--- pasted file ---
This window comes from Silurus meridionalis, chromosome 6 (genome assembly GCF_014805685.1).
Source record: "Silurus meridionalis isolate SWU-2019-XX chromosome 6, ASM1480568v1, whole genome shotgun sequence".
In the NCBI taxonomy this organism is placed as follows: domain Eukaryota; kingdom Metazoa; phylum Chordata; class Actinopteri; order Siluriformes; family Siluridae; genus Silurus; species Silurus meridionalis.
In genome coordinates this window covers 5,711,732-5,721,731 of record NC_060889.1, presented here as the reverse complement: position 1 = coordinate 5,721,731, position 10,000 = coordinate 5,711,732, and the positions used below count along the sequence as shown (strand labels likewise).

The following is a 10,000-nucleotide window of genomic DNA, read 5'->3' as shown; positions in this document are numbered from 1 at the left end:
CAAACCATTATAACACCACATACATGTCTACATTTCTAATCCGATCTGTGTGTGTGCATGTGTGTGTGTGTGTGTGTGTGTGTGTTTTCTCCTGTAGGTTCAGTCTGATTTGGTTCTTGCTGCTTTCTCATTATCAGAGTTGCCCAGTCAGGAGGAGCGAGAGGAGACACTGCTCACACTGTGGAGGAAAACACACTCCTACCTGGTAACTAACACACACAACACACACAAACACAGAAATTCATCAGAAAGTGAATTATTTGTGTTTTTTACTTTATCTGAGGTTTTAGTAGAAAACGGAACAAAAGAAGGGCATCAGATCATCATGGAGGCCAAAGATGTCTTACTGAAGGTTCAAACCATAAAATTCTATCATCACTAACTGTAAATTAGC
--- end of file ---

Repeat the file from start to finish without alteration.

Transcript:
This window comes from Silurus meridionalis, chromosome 6 (genome assembly GCF_014805685.1).
Source record: "Silurus meridionalis isolate SWU-2019-XX chromosome 6, ASM1480568v1, whole genome shotgun sequence".
In the NCBI taxonomy this organism is placed as follows: domain Eukaryota; kingdom Metazoa; phylum Chordata; class Actinopteri; order Siluriformes; family Siluridae; genus Silurus; species Silurus meridionalis.
In genome coordinates this window covers 5,711,732-5,721,731 of record NC_060889.1, presented here as the reverse complement: position 1 = coordinate 5,721,731, position 10,000 = coordinate 5,711,732, and the positions used below count along the sequence as shown (strand labels likewise).

The following is a 10,000-nucleotide window of genomic DNA, read 5'->3' as shown; positions in this document are numbered from 1 at the left end:
CAAACCATTATAACACCACATACATGTCTACATTTCTAATCCGATCTGTGTGTGTGCATGTGTGTGTGTGTGTGTGTGTGTGTGTTTTCTCCTGTAGGTTCAGTCTGATTTGGTTCTTGCTGCTTTCTCATTATCAGAGTTGCCCAGTCAGGAGGAGCGAGAGGAGACACTGCTCACACTGTGGAGGAAAACACACTCCTACCTGGTAACTAACACACACAACACACACAAACACAGAAATTCATCAGAAAGTGAATTATTTGTGTTTTTTACTTTATCTGAGGTTTTAGTAGAAAACGGAACAAAAGAAGGGCATCAGATCATCATGGAGGCCAAAGATGTCTTACTGAAGGTTCAAACCATAAAATTCTATCATCACTAACTGTAAATTAGC